Nicknamed the “Emperor” by some peers, Congo’s veteran President Denis Sassou Nguesso on Tuesday won another five-year term that will see him steering his country for over four decades.
A former paratrooper who swapped his combat uniform for fine tailored suits, Sassou Nguesso is one of the world’s longest-serving rulers.
His counterparts in Ivory Coast and Guinea recently referred to the veteran survivor as the “Emperor” of the oil-rich country, which he rules with an iron fist.
Sassou Nguesso has already accumulated more than 36 years in office — at 77, he is four times older than the average Congolese, whose median age is 19, according to UN figures.
“At these times of uncertainty, the people need men of experience. And I am putting my experience at the service of all the young,” he said on the campaign trail.
Went into exile
An ethnic Mboshi, Sassou Nguesso was born in Edou, 400 kilometres (250 miles) north of the capital Brazzaville, and joined the military as France’s colonial era in Congo ended.
He supported a 1968 movement that toppled president Alphonse Massamba-Debat and brought Marien Ngouabi to power.
Named head of a commando unit and then defence minister, Sassou Nguesso became the regime’s ideological head and co-founded the Marxist-leaning Congolese Labour Party (PCT) in 1969.
In 1979, two years after Ngouabi was assassinated, Sassou Nguesso became head of state. He aligned his country with the Soviet Union but after its fall was forced to introduce multi-party elections in 1991.
Defeated in a presidential poll a year later, he went into exile in France – a country that has consistently backed him – while his country plunged into violence and civil war.
His successor Pascal Lissouba even accused French oil giant Elf of backing Sassou Nguesso’s return to power.
In 1997, as a new presidential election approached, Sassou Nguesso’s “Cobra” militias, backed by troops from Angola, fought Lissouba’s forces leaving thousands dead.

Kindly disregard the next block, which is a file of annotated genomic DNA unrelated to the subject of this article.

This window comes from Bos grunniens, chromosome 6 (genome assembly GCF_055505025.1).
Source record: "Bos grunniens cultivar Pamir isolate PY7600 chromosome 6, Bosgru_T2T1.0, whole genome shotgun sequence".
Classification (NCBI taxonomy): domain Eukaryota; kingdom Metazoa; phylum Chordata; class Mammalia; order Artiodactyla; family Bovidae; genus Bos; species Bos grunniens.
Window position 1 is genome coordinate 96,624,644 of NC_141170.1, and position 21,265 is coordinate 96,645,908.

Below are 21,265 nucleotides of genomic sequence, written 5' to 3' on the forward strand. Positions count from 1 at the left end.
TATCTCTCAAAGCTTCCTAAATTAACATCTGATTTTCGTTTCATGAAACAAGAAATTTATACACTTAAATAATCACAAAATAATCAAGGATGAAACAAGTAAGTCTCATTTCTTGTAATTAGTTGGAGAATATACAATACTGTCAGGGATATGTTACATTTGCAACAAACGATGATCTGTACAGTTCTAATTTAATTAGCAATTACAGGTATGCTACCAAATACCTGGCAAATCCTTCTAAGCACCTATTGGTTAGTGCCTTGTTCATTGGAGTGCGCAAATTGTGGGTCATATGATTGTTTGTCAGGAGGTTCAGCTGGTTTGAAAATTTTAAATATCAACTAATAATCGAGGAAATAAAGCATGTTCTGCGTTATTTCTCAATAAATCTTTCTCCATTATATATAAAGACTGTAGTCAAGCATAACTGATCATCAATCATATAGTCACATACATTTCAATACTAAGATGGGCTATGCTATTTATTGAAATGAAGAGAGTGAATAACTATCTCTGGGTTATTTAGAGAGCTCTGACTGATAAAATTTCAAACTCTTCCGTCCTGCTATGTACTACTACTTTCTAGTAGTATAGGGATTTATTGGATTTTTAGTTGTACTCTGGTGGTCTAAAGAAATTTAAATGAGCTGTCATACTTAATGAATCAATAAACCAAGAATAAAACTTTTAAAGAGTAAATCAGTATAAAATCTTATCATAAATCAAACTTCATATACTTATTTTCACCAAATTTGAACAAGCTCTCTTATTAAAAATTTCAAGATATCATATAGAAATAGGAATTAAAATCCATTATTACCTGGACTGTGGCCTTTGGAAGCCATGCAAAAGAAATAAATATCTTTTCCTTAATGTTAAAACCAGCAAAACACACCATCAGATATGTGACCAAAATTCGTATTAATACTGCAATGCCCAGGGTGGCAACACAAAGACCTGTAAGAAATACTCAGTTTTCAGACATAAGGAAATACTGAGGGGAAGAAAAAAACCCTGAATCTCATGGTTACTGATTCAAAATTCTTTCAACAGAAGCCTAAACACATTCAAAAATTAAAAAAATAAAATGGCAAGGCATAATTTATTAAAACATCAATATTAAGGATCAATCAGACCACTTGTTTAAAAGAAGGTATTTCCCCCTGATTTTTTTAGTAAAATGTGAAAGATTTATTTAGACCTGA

The decade that followed was wracked with civil war, from which Sassou Nguesso ultimately emerged victorious in 1997.
He has won every single election since then, in conditions that the opposition has slammed as fraudulent and thanks to a 2015 constitutional amendment that lifted a ban on presidential candidates older than 70.
In 2016, he won re-election in the first round with over 60 percent of the vote. The result was challenged by his two poll rivals Jean-Marie Michel Mokoko and Andre Okombi Salissa who are currently serving 20-year jail terms for allegedly “undermining state security”.
Sassou Nguesso also failed to implement grand infrastructure and development projects on the back of oil money with the programme virtually frozen since 2014 when oil prices plummeted.
He has also faced down challenges from rebels and brushed off accusations of rampant corruption and mismanagement of resources, especially in the state-run oil sector on which Congo heavily depends.
Transparency International classed Congo 165th out of 179 countries in its 2020 Corruption Perceptions Index.
Members of the Sassou Nguesso family were placed under investigation in Paris in 2017 in a case involving alleged “ill-gotten gains”.
Last July, the NGO Global Witness said US federal prosecutors were probing his son, Denis Christel Sassou Nguesso, over alleged embezzlement of several million dollars from the publicly-owned National Society of Petroleum of Congo (SNPC).